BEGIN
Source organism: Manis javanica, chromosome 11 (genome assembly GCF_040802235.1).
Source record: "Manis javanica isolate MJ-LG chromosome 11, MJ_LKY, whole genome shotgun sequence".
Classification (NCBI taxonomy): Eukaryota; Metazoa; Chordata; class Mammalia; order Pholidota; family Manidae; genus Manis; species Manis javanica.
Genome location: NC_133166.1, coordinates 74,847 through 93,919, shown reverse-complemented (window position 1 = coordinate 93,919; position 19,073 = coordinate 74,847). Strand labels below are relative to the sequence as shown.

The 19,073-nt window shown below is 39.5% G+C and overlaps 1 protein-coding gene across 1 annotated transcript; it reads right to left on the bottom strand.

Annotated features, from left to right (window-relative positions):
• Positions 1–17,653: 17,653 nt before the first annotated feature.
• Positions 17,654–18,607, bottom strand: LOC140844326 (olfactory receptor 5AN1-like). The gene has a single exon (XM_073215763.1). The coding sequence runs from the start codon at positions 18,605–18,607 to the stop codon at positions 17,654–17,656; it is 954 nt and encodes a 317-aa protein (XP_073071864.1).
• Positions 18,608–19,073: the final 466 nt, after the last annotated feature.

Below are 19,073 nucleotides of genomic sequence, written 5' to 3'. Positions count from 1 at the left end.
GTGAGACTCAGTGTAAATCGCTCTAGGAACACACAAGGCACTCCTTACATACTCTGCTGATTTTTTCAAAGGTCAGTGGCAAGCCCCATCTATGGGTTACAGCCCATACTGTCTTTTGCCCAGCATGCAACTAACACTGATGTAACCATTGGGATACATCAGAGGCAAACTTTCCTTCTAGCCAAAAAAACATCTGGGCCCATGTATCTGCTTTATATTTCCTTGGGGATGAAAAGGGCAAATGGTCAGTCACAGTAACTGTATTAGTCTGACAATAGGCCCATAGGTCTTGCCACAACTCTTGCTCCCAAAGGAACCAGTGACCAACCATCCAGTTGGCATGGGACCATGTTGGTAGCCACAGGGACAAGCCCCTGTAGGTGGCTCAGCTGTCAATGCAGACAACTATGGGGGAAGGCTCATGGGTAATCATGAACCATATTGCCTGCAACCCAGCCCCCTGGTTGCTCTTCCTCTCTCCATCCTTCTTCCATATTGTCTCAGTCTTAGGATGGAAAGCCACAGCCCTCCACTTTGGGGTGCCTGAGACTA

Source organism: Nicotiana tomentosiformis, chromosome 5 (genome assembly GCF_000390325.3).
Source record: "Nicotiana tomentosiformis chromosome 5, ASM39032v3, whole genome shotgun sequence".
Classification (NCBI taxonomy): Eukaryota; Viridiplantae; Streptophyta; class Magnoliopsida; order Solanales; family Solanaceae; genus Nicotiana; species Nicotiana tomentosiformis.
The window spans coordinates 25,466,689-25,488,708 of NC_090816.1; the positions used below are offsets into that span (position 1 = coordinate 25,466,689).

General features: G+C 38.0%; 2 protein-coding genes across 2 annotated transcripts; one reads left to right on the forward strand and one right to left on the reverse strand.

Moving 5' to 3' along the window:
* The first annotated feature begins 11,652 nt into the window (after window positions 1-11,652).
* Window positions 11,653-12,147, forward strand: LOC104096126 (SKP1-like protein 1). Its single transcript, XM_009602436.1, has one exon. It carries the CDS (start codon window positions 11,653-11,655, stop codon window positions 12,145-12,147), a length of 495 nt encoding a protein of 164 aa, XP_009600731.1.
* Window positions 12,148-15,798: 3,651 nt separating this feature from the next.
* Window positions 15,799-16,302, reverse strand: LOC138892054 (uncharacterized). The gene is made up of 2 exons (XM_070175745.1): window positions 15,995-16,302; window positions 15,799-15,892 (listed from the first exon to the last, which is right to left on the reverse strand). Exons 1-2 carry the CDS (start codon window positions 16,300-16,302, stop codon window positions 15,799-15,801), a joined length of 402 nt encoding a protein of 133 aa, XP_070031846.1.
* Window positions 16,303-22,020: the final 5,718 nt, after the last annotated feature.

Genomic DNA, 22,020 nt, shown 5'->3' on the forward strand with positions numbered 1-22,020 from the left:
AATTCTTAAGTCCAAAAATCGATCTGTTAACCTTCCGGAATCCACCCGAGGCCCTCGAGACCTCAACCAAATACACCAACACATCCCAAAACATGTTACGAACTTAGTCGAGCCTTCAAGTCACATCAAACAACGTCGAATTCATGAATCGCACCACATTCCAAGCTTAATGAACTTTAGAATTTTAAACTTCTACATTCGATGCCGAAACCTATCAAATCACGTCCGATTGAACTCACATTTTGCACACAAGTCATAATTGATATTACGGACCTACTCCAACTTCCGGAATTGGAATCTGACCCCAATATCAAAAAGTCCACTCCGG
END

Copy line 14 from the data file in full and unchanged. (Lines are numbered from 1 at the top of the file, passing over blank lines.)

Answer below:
Classification (NCBI taxonomy): Eukaryota; Viridiplantae; Streptophyta; class Magnoliopsida; order Solanales; family Solanaceae; genus Nicotiana; species Nicotiana tomentosiformis.